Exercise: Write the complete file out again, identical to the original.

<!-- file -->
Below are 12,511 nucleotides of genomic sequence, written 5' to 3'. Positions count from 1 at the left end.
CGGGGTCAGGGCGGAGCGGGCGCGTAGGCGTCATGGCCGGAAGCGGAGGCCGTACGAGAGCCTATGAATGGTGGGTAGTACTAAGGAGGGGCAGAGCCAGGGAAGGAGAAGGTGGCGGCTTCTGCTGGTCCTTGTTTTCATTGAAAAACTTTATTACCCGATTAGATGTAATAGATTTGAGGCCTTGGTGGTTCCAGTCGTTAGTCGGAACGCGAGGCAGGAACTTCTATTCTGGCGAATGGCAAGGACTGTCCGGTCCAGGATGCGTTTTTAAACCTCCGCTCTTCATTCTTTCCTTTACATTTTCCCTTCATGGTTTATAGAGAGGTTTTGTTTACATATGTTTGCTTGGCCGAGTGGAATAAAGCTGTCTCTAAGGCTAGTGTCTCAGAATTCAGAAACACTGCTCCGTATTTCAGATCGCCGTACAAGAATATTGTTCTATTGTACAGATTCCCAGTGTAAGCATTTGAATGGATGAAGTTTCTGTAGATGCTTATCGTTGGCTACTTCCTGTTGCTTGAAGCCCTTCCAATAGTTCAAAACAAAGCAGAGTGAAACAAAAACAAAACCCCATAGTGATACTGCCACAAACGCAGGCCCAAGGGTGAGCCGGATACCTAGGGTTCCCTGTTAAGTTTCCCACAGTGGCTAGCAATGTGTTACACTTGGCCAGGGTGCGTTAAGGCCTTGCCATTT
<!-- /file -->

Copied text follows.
Below are 12,511 nucleotides of genomic sequence, written 5' to 3'. Positions count from 1 at the left end.
CGGGGTCAGGGCGGAGCGGGCGCGTAGGCGTCATGGCCGGAAGCGGAGGCCGTACGAGAGCCTATGAATGGTGGGTAGTACTAAGGAGGGGCAGAGCCAGGGAAGGAGAAGGTGGCGGCTTCTGCTGGTCCTTGTTTTCATTGAAAAACTTTATTACCCGATTAGATGTAATAGATTTGAGGCCTTGGTGGTTCCAGTCGTTAGTCGGAACGCGAGGCAGGAACTTCTATTCTGGCGAATGGCAAGGACTGTCCGGTCCAGGATGCGTTTTTAAACCTCCGCTCTTCATTCTTTCCTTTACATTTTCCCTTCATGGTTTATAGAGAGGTTTTGTTTACATATGTTTGCTTGGCCGAGTGGAATAAAGCTGTCTCTAAGGCTAGTGTCTCAGAATTCAGAAACACTGCTCCGTATTTCAGATCGCCGTACAAGAATATTGTTCTATTGTACAGATTCCCAGTGTAAGCATTTGAATGGATGAAGTTTCTGTAGATGCTTATCGTTGGCTACTTCCTGTTGCTTGAAGCCCTTCCAATAGTTCAAAACAAAGCAGAGTGAAACAAAAACAAAACCCCATAGTGATACTGCCACAAACGCAGGCCCAAGGGTGAGCCGGATACCTAGGGTTCCCTGTTAAGTTTCCCACAGTGGCTAGCAATGTGTTACACTTGGCCAGGGTGCGTTAAGGCCTTGCCATTT